- AT will consider the overall existing provision of road signage within the WRHA and look towards reducing the number of poles and signs where feasible
- This may include utilising a pole for more than one existing sign so reducing the current number of poles
- AT will work with the Local Board to bring forward a new design of road sign for use solely within the WRHA. This will utilise materials for the pole which are sensitive to the rural character of the area and will carefully consider the appropriate reflectiveness and colour of the signage.
- Within individual communities, AT will consider the incorporation of community-led art elements into some of the infrastructure, including signage to ensure that the new infrastructure contributes to the character and identity of the area. Existing examples include the ‘Free Range Kids’ surf board at Bethells Beach.
- Changes in road surface will be considered as an alternative to markings painted on roads as they can equally indicate to drivers that they are approaching hazards or other features.
Runoff from roads can have a detrimental impact upon surrounding habitats. However, the creation of kerbs and channels to manage storm water runoff can also have an impact upon the overall character of the WRHA as they are of an overall urban appearance.
Where practical, swales should be utilised to provide some retention and cleaning of the stormwater from roads, footpaths and cycle ways prior to it being discharged onto surrounding land or where appropriate entering a reticulated system.
By its very character, the WRHA is generally not an area where high levels of lighting are expected and the Act specifically identifies the heritage significance of the ‘darkness’ of the area. AT recognises that it is therefore necessary to balance the lighting levels against the overall character of the area and that lighting (quietness and darkness) is a specific focus of the area.
- Careful consideration should be given to the appropriate level of lighting within a particular area. This will require a careful and controlled balance between the environment and safety requirements.
- AT will consider the removal of existing lighting if this represents an enhancement of the heritage character of the area, providing that there would be no adverse safety effect.
- All road lighting should be designed to zero spill light. Where this cannot be achieved spill light must be limited to the absolute minimum.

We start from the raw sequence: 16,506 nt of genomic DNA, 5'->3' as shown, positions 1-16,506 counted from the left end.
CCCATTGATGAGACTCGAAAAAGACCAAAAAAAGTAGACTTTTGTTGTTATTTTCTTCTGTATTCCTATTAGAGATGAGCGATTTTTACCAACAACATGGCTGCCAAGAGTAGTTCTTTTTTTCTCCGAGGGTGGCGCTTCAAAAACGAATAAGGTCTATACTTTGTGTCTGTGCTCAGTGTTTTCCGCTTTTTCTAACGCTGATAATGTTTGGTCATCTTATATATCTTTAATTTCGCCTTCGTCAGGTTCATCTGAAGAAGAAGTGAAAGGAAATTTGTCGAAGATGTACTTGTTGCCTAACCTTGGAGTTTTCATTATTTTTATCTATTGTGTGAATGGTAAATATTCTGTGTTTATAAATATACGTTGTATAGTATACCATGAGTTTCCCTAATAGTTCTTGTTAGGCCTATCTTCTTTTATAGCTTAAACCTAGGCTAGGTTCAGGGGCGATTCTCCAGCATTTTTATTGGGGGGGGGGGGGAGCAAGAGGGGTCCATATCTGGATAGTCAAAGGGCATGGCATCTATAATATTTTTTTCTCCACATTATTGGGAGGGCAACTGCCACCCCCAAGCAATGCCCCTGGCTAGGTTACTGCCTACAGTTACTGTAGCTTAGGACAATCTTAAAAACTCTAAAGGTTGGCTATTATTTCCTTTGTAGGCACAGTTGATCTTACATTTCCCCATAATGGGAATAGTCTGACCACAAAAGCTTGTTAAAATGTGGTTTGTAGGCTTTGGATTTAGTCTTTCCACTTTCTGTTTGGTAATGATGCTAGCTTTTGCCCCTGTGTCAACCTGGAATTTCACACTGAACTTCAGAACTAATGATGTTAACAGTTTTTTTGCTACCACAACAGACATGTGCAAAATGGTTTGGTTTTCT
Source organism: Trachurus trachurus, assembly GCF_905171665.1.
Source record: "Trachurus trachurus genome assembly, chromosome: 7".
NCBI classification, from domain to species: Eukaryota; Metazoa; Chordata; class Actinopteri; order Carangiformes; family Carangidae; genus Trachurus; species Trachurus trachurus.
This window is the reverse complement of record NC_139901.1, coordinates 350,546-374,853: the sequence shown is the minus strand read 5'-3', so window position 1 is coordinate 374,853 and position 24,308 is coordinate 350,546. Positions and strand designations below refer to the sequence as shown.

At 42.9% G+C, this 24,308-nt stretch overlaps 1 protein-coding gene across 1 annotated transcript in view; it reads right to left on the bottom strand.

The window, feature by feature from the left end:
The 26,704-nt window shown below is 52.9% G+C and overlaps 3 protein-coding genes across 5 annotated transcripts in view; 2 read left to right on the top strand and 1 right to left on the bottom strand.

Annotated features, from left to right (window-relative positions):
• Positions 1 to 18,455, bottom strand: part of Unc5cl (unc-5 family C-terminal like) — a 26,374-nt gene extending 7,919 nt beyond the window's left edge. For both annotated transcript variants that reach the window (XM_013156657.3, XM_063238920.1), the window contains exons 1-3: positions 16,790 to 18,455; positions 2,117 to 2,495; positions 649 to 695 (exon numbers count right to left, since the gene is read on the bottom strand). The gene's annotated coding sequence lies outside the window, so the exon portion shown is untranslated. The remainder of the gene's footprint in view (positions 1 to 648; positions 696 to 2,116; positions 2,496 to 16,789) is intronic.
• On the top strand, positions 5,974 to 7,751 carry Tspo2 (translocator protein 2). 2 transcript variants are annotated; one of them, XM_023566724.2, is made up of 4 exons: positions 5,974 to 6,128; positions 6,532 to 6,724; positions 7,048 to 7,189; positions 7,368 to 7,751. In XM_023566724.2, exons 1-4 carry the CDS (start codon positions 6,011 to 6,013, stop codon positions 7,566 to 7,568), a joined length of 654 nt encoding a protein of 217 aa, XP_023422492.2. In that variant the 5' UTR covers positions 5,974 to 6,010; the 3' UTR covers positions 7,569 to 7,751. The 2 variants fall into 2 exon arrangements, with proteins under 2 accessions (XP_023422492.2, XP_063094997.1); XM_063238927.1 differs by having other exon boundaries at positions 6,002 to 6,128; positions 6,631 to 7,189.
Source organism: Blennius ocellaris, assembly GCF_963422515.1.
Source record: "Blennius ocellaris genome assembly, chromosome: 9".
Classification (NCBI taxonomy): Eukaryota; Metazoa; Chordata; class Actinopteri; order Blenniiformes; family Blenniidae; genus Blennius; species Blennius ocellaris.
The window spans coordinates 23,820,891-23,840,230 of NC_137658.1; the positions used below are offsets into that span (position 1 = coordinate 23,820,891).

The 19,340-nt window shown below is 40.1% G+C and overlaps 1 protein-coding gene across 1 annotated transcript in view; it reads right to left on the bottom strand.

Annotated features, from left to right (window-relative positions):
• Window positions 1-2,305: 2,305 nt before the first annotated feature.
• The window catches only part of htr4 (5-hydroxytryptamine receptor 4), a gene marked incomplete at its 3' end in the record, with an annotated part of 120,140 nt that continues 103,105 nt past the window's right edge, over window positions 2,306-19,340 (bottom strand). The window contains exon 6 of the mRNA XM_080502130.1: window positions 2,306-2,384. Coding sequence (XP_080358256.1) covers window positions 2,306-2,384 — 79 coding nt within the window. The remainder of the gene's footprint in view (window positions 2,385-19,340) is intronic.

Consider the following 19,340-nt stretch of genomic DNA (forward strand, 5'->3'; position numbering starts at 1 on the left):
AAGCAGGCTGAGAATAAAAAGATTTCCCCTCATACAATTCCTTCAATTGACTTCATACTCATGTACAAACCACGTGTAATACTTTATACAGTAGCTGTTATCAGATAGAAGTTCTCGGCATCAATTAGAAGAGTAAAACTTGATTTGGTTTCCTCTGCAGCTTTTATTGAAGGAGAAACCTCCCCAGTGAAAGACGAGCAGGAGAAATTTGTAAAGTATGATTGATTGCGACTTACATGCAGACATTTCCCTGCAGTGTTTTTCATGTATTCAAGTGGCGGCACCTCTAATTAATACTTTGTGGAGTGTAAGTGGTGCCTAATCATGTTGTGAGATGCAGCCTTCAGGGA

- Lights should be further adjusted by use of the tele-management system to reduce light levels at times of low road use.
There are no dedicated footpaths alongside the road in many parts of the WRHA, this places pedestrians in the vulnerable position of having to walk along the carriageway. There are two possible alternatives; to provide a dedicated footpath or to reduce vehicle speeds sufficiently that it is safe for pedestrians to walk on the road.
Vehicle speeds on open roads within the WRHA can be high. Where it is not possible to reduce these speeds to a safe level, it is desirable to separate pedestrian footpaths from the main carriageway. However, the undesirability of kerbs and channels, or other physical barriers which have an urban appearance, may mean that there needs to be greater physical distance between users than would be the norm. Where new footpaths are proposed there may be the need to extend the width of the road reserve to accommodate the footpath behind a swale and/or berm.
- Alternatively, consideration can be given to providing even greater separation by taking a footpath through an adjacent reserve or open space.
- Within villages pedestrians are often forced to walk on the road. Consideration will be given to new footpaths, walkable berms or cycling routes that local communities have identified that they would like to see developed as a priority. The available road reserve and ability to form a separate footpath within these areas is often limited. Where this is the case AT will look at ways to reduce overall vehicle speeds to improve pedestrian safety.
Street furniture and structures
The utilisation of standard designs and styles of street furniture and structures could lead to the urbanisation of the character of the WRHA. AT will therefore look towards utilising street furniture that has been designed specifically for use within the WRHA; for instance timber bollards instead of metal bollards. AT would also like to incorporate community-led art elements. Existing examples include the Ark in the Park bus shelter on Te Henga Road.
- Street furniture and structures should reflect the overall low key appearance of the area. They should incorporate local and natural materials. Wherever possible, consideration will be given to working with local designers to help ensure that new street furniture and structures contribute to the character and identity of the area.
- Bridges and other structures should be low key in appearance and not appear overly engineered; for instance simple rural style fencing with chainlink fencing between could be an alternative to more formal balustrading.
AT recognises that the road network is an intrinsic and valuable element of any area’s character and that the way in which the roads and roadside environment are managed can have a significant effect on local distinctiveness, character, heritage and biodiversity.
It is very important to AT that weeds and pest plants within the road reserve are actively managed to ensure that there is no negative impact upon the local ecology. In the Waitākere Ranges Heritage Area, it is AT's expectation that the highest standards of management will be applied.
AT seeks to protect and, where practicable, restore and enhance native vegetation and habitat for native species within road corridors in the WRHA.
Specific guidance regarding vegetation management within the WRHA is given in AT's Vegetation in the Road Corridor Guidelines. Find out more: